19 minutes and 22.9 km compared with 21 minutes and 10.7 km along Main St.

https://www.google.ca/maps/dir/43.2326838,-79.7852003/601+Main+St+W,+Hamilton,+ON+L8P+1K9/@43.2318708,-79.7946416,16z/data=!4m8!4m7!1m0!1m5!1m1!1s0x882c9b668ffb981f:0xd89c7a1dd549cee!2m2!1d-79.8920112!2d43.2601302

What is the 23 km detour?

The whole point of a ring road is to save time by travelling around a city core. Going around a city is quite obviously further (about 60% further if it's a circle).

Comment edited by kevlahan on 2016-06-15 17:27:12

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By banned user (anonymous) | Posted June 15, 2016 at 17:29:16 in reply to Comment 119359

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By banned user (anonymous) | Posted June 15, 2016 at 17:19:06

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By kevlahan (registered) | Posted June 15, 2016 at 17:23:25 in reply to Comment 119358

Why not? The peripherique in Paris is the boundary between Paris and the suburbs, it is not in the city. The M25 is considered a ring road and it runs outside London.

The point of a ring road is to circumvent a city instead of going through the centre. If Aldershot were part of Hamilton it wouldn't change the functionality of the road.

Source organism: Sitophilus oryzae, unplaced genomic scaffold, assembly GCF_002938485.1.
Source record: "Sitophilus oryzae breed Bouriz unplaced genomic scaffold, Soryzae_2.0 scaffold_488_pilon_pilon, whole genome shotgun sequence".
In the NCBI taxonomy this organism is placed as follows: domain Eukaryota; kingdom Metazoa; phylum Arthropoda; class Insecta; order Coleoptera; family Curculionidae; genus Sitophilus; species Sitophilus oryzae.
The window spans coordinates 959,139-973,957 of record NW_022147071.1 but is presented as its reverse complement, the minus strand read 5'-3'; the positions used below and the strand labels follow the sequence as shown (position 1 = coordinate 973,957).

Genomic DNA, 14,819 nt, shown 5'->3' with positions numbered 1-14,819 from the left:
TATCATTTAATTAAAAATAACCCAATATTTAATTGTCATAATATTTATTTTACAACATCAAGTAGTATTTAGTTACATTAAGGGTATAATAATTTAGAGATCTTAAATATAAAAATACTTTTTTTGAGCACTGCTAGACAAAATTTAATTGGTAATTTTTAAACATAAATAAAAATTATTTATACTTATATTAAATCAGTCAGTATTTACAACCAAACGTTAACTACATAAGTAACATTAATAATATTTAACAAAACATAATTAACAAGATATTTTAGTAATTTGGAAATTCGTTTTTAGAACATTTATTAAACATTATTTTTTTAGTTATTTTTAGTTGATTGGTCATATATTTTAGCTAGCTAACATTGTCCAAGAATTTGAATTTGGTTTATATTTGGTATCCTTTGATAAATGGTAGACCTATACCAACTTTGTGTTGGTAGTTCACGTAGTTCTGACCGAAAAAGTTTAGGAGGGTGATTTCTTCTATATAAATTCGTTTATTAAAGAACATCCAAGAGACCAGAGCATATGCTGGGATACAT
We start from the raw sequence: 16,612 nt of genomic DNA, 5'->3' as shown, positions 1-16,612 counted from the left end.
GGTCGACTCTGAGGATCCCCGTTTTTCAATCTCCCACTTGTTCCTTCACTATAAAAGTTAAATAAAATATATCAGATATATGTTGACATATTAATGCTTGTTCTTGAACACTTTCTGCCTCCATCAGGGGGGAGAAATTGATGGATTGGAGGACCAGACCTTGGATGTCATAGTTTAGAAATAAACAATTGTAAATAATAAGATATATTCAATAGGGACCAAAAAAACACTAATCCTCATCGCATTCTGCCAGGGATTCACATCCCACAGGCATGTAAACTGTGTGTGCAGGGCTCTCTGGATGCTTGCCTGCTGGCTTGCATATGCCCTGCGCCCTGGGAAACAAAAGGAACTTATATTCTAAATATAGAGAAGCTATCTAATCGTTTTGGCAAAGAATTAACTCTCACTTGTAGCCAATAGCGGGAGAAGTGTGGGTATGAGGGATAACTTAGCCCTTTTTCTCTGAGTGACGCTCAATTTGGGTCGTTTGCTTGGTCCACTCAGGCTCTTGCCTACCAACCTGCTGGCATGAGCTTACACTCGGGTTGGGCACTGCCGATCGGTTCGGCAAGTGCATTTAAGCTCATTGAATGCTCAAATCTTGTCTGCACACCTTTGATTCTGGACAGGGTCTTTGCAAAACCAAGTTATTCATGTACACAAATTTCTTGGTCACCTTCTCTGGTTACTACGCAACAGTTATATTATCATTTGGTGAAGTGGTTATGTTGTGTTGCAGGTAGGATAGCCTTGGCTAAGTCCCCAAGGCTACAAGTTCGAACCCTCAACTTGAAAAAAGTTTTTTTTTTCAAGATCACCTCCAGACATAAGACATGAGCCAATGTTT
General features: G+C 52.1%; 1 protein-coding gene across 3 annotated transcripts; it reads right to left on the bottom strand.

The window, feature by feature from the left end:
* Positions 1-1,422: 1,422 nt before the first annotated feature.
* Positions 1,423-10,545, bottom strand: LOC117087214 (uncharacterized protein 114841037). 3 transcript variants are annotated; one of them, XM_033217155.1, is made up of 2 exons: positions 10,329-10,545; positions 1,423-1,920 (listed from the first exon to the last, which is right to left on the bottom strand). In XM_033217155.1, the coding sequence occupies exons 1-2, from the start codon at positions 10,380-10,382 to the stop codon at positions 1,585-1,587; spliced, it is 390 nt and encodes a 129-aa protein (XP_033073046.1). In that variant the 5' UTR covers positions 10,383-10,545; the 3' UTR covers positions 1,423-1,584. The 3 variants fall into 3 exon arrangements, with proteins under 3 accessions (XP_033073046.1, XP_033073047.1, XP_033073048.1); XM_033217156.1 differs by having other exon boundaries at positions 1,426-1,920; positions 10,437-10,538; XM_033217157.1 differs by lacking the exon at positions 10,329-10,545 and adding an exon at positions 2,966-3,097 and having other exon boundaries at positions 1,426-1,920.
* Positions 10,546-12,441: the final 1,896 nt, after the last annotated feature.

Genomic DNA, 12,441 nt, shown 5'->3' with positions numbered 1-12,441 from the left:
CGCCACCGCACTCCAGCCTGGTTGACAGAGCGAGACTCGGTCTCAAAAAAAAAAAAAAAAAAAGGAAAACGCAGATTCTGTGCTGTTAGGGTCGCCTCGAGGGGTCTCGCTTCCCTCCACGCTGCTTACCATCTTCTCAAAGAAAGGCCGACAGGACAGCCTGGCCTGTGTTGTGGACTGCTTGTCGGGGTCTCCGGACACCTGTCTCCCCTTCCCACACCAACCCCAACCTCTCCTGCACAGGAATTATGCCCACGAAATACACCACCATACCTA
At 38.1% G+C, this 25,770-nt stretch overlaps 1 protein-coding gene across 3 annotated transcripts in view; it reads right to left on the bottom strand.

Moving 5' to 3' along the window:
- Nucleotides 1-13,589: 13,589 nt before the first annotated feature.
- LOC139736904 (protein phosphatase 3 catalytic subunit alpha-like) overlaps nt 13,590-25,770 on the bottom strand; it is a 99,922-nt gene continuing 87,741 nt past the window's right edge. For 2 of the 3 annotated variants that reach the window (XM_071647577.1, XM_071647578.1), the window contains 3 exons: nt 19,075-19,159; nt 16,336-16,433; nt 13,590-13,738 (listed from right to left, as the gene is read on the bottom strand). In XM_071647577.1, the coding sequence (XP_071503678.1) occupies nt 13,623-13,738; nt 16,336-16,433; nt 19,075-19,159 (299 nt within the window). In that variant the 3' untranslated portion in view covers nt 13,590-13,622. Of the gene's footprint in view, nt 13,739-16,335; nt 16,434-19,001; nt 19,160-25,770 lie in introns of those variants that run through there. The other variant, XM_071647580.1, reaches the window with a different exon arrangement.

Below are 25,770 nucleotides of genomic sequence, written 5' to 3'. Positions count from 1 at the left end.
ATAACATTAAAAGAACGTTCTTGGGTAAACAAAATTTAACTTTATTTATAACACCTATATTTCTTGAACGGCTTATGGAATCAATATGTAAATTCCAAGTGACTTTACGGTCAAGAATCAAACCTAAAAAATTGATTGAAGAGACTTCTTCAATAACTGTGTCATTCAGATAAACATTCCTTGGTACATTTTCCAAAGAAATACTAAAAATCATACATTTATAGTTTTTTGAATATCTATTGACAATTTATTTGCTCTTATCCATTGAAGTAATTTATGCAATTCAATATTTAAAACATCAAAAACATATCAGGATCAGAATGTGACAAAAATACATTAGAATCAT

Comment edited by kevlahan on 2016-06-15 17:24:53

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By banned user (anonymous) | Posted June 15, 2016 at 17:51:53 in reply to Comment 119360

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By banned user (anonymous) | Posted June 15, 2016 at 17:27:41

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By kevlahan (registered) | Posted June 15, 2016 at 17:43:34 in reply to Comment 119361

It's a difference of 7.9 km to 26 km going from Victoria and Burlington to Highway 6 (15 minute difference with no traffic), or 14 km versus 34 km (15 minutes difference with no traffic) going to the Linc/403 interchange.

It definitely is longer, but that 15 minute advantage could easily disappear if Hamilton had traffic levels and economic vitality of comparable cities of half a million. In other words, if the downtown were actually performing like an economically strong and dynamic downtown.